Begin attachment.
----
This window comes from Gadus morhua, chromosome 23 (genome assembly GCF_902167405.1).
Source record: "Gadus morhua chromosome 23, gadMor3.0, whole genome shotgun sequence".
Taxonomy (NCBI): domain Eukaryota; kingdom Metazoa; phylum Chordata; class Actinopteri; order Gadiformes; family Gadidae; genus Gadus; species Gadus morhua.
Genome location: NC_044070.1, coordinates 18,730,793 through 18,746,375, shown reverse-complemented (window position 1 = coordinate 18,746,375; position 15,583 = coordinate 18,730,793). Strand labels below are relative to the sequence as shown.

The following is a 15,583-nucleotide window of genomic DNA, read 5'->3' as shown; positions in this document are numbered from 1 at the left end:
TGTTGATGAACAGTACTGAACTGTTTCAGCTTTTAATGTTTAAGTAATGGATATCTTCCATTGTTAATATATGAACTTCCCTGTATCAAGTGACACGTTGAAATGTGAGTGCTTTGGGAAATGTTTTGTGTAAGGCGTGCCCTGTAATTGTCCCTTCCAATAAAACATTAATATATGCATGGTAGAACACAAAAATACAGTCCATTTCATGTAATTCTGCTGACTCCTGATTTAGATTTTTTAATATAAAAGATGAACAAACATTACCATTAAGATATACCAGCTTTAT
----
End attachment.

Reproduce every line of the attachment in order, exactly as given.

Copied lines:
This window comes from Gadus morhua, chromosome 23 (genome assembly GCF_902167405.1).
Source record: "Gadus morhua chromosome 23, gadMor3.0, whole genome shotgun sequence".
Taxonomy (NCBI): domain Eukaryota; kingdom Metazoa; phylum Chordata; class Actinopteri; order Gadiformes; family Gadidae; genus Gadus; species Gadus morhua.
Genome location: NC_044070.1, coordinates 18,730,793 through 18,746,375, shown reverse-complemented (window position 1 = coordinate 18,746,375; position 15,583 = coordinate 18,730,793). Strand labels below are relative to the sequence as shown.

The following is a 15,583-nucleotide window of genomic DNA, read 5'->3' as shown; positions in this document are numbered from 1 at the left end:
TGTTGATGAACAGTACTGAACTGTTTCAGCTTTTAATGTTTAAGTAATGGATATCTTCCATTGTTAATATATGAACTTCCCTGTATCAAGTGACACGTTGAAATGTGAGTGCTTTGGGAAATGTTTTGTGTAAGGCGTGCCCTGTAATTGTCCCTTCCAATAAAACATTAATATATGCATGGTAGAACACAAAAATACAGTCCATTTCATGTAATTCTGCTGACTCCTGATTTAGATTTTTTAATATAAAAGATGAACAAACATTACCATTAAGATATACCAGCTTTAT